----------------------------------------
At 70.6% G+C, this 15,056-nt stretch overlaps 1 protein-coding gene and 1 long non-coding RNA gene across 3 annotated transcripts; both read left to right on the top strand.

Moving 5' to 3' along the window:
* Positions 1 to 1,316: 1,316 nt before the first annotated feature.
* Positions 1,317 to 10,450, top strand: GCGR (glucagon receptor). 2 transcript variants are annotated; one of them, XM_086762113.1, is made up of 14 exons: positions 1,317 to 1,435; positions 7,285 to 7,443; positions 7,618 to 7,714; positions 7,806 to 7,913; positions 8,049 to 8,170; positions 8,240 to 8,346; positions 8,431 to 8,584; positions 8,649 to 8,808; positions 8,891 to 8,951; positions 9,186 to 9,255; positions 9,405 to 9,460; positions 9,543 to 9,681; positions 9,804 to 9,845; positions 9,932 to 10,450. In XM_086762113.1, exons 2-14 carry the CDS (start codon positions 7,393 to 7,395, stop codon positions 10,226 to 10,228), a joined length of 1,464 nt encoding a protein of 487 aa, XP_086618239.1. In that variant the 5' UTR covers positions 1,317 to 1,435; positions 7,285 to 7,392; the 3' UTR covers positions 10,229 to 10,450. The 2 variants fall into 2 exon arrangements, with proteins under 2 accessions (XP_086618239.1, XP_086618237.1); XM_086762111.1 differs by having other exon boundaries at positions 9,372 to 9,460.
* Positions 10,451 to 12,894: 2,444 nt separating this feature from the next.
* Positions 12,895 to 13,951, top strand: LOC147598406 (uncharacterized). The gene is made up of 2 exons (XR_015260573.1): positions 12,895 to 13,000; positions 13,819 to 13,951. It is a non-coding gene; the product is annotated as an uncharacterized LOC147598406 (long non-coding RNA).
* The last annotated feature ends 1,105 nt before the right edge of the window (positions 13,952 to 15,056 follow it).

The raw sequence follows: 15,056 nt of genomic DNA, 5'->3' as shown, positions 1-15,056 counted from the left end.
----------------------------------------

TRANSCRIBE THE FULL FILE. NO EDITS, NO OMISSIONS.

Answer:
At 70.6% G+C, this 15,056-nt stretch overlaps 1 protein-coding gene and 1 long non-coding RNA gene across 3 annotated transcripts; both read left to right on the top strand.

Moving 5' to 3' along the window:
* Positions 1 to 1,316: 1,316 nt before the first annotated feature.
* Positions 1,317 to 10,450, top strand: GCGR (glucagon receptor). 2 transcript variants are annotated; one of them, XM_086762113.1, is made up of 14 exons: positions 1,317 to 1,435; positions 7,285 to 7,443; positions 7,618 to 7,714; positions 7,806 to 7,913; positions 8,049 to 8,170; positions 8,240 to 8,346; positions 8,431 to 8,584; positions 8,649 to 8,808; positions 8,891 to 8,951; positions 9,186 to 9,255; positions 9,405 to 9,460; positions 9,543 to 9,681; positions 9,804 to 9,845; positions 9,932 to 10,450. In XM_086762113.1, exons 2-14 carry the CDS (start codon positions 7,393 to 7,395, stop codon positions 10,226 to 10,228), a joined length of 1,464 nt encoding a protein of 487 aa, XP_086618239.1. In that variant the 5' UTR covers positions 1,317 to 1,435; positions 7,285 to 7,392; the 3' UTR covers positions 10,229 to 10,450. The 2 variants fall into 2 exon arrangements, with proteins under 2 accessions (XP_086618239.1, XP_086618237.1); XM_086762111.1 differs by having other exon boundaries at positions 9,372 to 9,460.
* Positions 10,451 to 12,894: 2,444 nt separating this feature from the next.
* Positions 12,895 to 13,951, top strand: LOC147598406 (uncharacterized). The gene is made up of 2 exons (XR_015260573.1): positions 12,895 to 13,000; positions 13,819 to 13,951. It is a non-coding gene; the product is annotated as an uncharacterized LOC147598406 (long non-coding RNA).
* The last annotated feature ends 1,105 nt before the right edge of the window (positions 13,952 to 15,056 follow it).

The raw sequence follows: 15,056 nt of genomic DNA, 5'->3' as shown, positions 1-15,056 counted from the left end.